(RxWiki News) Being diagnosed with any advanced cancer is not happy news. So becoming depressed might be a natural response, but it's not a life-prolonging one.
Stated more simply, depression can shorten an advanced kidney cancer patient's life.
"Never hesitate to ask for help."
Researchers at The University of Texas MD Anderson Cancer Center uncovered the role of depressive symptoms in people newly diagnosed with metastatic (has spread) kidney cancer.
“Our findings, and those of others, suggest that mental health and social well-being can affect biological processes, which influence cancer-related outcomes,” said Lorenzo Cohen, PhD, professor in MD Anderson’s Departments of General Oncology and Behavioral Science and director of the Integrative Medicine Program.
dailyRx spoke to Shelli R. Kesler, PhD assistant professor of psychiatry at Stanford University School of Medicine and Director of the Neuropsychology and Neurorehab Lab. She said similar studies had shown an association between depression and breast cancer survival.
Dr. Cohen and his team examined 217 MD Anderson patients newly diagnosed with metastatic renal cell carcinoma between April, 2000 and November, 2005.
Participants completed various surveys which measured symptoms of depression, overall quality of life, social support, coping skills, religion and spirituality.
They also provided blood samples at the beginning of the study and five saliva samples a day for three days.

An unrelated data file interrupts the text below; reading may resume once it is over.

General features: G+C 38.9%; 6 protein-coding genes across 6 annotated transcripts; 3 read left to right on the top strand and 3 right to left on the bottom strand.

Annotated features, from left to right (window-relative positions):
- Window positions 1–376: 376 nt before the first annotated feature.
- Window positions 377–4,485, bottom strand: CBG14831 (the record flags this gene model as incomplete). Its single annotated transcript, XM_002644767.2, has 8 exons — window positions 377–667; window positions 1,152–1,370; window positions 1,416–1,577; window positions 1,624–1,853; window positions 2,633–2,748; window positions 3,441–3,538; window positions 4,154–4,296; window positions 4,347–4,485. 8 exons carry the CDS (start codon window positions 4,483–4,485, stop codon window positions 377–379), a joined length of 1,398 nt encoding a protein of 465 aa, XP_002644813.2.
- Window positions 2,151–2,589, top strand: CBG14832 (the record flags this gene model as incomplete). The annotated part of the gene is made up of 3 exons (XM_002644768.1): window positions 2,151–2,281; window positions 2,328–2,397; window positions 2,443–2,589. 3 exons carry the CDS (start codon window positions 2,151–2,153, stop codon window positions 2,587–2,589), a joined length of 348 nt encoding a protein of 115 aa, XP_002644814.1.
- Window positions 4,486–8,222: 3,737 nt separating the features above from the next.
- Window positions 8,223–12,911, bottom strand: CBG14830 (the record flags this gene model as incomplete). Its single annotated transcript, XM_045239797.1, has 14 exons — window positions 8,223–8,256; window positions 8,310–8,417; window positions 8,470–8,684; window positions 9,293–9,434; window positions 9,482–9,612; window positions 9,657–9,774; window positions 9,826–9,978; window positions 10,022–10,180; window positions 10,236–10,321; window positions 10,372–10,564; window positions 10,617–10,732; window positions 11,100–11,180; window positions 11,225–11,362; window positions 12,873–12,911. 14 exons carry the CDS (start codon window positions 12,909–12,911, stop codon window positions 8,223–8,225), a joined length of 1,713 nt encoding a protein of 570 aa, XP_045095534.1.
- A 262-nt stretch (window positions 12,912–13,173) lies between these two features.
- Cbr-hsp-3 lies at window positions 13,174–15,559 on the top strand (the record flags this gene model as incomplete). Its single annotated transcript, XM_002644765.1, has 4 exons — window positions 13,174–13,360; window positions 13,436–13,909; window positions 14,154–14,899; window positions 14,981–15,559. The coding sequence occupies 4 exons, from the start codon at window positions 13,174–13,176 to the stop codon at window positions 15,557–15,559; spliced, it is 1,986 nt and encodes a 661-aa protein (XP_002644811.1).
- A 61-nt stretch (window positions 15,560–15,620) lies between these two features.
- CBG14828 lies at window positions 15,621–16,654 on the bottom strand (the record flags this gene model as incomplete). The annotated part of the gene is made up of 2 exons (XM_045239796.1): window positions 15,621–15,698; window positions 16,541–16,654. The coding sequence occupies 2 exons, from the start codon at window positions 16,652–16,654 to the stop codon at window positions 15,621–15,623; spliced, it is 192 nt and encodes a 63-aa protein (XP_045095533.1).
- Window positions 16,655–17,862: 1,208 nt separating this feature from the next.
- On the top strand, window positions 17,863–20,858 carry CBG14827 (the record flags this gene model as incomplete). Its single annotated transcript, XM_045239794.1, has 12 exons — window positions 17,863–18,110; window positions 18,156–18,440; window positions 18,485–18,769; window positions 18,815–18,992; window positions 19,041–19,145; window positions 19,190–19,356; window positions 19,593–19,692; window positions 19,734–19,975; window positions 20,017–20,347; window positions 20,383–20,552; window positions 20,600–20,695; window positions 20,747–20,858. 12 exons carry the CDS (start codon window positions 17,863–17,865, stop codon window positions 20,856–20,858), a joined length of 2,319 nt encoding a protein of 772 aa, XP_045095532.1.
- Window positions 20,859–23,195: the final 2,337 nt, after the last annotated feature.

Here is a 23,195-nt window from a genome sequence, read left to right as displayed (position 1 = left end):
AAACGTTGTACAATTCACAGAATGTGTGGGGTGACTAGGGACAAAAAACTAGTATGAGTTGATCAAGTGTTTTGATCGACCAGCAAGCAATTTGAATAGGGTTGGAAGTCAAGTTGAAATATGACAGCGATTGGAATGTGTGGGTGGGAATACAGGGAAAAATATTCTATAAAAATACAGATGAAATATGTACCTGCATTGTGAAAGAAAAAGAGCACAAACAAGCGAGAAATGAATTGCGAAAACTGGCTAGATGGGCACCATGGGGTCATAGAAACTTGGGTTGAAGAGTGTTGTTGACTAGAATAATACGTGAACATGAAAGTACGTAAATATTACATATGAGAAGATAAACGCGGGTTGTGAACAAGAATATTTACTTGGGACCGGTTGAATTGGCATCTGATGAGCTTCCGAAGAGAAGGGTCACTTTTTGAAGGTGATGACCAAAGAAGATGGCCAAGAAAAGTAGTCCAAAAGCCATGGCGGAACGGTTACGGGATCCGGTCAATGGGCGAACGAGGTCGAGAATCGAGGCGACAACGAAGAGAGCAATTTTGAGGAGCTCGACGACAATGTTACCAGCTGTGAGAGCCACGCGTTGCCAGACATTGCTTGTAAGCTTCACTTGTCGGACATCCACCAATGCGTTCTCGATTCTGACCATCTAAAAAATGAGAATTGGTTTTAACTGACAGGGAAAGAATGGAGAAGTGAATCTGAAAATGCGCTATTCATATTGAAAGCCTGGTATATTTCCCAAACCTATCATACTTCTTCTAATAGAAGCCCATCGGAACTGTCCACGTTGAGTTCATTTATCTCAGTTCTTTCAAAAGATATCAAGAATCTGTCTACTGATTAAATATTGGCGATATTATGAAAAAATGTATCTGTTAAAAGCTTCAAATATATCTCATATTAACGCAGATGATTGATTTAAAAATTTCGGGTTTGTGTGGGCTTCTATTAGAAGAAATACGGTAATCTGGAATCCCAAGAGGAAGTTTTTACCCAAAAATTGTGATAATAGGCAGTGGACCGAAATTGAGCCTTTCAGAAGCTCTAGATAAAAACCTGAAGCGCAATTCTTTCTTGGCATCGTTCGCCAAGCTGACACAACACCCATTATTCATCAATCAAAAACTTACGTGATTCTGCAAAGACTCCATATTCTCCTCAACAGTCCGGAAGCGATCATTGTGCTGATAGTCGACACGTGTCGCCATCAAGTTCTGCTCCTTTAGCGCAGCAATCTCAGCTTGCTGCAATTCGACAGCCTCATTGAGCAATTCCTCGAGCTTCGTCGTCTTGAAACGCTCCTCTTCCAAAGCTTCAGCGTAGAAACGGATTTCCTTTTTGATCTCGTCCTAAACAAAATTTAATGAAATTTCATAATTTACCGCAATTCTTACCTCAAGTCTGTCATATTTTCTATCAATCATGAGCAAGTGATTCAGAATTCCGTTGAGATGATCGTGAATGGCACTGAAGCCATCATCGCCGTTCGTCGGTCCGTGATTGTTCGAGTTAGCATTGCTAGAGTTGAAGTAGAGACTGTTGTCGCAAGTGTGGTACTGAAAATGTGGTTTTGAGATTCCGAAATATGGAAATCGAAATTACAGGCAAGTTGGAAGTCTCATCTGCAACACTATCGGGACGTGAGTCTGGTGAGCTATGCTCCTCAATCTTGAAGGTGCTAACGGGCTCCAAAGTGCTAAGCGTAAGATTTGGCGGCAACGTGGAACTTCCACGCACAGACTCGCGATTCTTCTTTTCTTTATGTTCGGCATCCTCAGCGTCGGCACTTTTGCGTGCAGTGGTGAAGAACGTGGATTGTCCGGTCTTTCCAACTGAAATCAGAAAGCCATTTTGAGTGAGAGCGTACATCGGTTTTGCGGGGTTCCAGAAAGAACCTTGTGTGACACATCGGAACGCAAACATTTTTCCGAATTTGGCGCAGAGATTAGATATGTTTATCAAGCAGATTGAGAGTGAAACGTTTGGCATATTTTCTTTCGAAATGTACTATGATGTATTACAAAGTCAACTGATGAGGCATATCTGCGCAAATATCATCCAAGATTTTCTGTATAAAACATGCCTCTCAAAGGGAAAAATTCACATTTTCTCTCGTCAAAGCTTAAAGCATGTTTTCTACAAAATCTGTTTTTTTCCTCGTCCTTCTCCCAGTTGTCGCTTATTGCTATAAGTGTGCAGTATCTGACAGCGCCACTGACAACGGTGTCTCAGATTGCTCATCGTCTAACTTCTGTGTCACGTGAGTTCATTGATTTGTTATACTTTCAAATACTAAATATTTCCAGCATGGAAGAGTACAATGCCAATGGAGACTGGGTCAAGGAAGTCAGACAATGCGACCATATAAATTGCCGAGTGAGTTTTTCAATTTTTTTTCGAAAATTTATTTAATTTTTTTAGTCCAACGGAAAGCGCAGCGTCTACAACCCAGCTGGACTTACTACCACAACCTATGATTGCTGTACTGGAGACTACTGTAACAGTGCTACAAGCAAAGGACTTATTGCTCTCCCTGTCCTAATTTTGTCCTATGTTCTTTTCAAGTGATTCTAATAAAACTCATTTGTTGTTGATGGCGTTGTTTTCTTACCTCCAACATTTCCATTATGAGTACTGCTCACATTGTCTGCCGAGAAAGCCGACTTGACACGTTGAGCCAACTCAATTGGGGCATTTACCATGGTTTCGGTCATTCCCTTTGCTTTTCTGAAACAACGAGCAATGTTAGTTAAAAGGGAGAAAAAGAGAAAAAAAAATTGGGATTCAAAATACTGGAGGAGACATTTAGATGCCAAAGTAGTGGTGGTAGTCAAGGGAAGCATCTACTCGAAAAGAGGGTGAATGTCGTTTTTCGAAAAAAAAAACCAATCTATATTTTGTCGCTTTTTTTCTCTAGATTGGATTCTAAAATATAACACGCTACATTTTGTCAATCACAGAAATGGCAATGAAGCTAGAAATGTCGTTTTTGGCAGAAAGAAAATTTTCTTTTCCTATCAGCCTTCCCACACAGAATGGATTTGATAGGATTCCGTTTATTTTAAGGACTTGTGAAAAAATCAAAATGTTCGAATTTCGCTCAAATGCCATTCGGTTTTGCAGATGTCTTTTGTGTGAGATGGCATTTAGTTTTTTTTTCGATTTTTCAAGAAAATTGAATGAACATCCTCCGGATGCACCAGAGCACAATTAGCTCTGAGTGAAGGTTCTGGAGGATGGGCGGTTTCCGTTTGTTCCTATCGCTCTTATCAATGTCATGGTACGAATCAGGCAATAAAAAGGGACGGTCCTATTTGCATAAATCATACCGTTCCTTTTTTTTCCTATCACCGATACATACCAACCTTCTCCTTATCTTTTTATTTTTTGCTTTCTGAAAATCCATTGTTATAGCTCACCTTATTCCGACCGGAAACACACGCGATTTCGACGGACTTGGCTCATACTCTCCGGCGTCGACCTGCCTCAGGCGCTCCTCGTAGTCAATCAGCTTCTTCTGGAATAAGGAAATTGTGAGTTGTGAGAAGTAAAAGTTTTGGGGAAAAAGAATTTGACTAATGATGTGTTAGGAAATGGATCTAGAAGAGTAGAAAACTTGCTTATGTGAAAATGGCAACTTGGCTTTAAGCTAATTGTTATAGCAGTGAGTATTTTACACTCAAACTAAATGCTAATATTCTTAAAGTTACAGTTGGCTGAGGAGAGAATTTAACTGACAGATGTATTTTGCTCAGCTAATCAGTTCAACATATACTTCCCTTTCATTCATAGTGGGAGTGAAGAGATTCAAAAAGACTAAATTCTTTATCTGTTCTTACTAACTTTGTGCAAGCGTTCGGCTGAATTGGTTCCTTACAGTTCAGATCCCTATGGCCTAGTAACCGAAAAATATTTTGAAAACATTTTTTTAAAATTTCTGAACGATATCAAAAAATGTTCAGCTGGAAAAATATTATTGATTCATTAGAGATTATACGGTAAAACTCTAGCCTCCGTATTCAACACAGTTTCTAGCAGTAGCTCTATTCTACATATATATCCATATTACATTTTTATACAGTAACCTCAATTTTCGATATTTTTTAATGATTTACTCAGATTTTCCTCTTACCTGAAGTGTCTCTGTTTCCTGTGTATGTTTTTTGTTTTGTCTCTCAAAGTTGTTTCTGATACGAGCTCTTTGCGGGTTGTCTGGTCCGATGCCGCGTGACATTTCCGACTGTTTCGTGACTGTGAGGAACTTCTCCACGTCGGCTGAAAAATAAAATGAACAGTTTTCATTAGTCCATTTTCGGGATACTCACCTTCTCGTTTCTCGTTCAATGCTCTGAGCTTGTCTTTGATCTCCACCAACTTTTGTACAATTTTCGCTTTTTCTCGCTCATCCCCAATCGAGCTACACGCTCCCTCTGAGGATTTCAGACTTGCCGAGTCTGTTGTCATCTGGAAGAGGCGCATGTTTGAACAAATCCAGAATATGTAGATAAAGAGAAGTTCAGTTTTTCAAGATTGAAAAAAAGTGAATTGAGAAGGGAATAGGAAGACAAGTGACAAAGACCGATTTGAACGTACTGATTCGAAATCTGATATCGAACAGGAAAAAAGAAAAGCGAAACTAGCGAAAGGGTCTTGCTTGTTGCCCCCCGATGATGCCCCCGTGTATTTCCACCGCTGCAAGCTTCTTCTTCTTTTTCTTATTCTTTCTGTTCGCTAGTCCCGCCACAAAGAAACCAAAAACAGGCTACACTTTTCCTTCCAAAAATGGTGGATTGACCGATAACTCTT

The saliva samples measured the patterns of cortisol, the stress hormone. Cortisol levels are ideally highest in the morning and decrease throughout the day. Elevated cortisol is linked with depression.
About a quarter (23 percent) of patients reported clinical depression symptoms. These individuals, along with those whose cortisol levels remained unchanged throughout the day, didn't live as long as the individuals who were not depressed.
The researchers wanted to find out if this event was associated with genes that regulate inflammation. The team conducted a whole-gene profile of tissue samples from 15 of the most depressed patients, and 15 of the least depressed individuals.
Anil Sood, MD, professor in MD Anderson’s Department of Gynecologic Oncology and a co-author on the study. “Our goal was to determine if these pathways were expressed at greater levels in patients with depressive symptoms and we found data indicating they were.”
What's happening, the scientists believe, is that the inflammatory response and the cortisol levels in depressed patients are disrupted, which in turn impacts lifespan.
Dr. Cohen said,“Our findings indicate that we’re now able to understand some of the possible biological pathways that explain the association between depression and survival.”
Mental health screenings should be given even to folks with advanced disease, so the team can help "manage distress," according to Dr. Cohen.
Dr. Kesler, who was not involved in this study, told dailyRx, "This study by MD Anderson helps further this area of research by providing more evidence that inflammatory pathways are an important potential target for intervening in these symptoms."
The authors noted the limitations of the study which include not totally understanding the nature, cause and history of patient stress. The study didn't take into account other factors affecting depressive symptoms.
More study is needed in the form of clinical trials to learn if behavioral therapy or medications could effectively treat depression and thereby extend life.
This study was published August 1 in PLoS ONE.
The research was supported by the Dana Foundation, the Mary and David Wolff Family Foundation, the National Institutes of Health and the MD Anderson Cancer Center Support Grant.
No conflicts of interest were reported.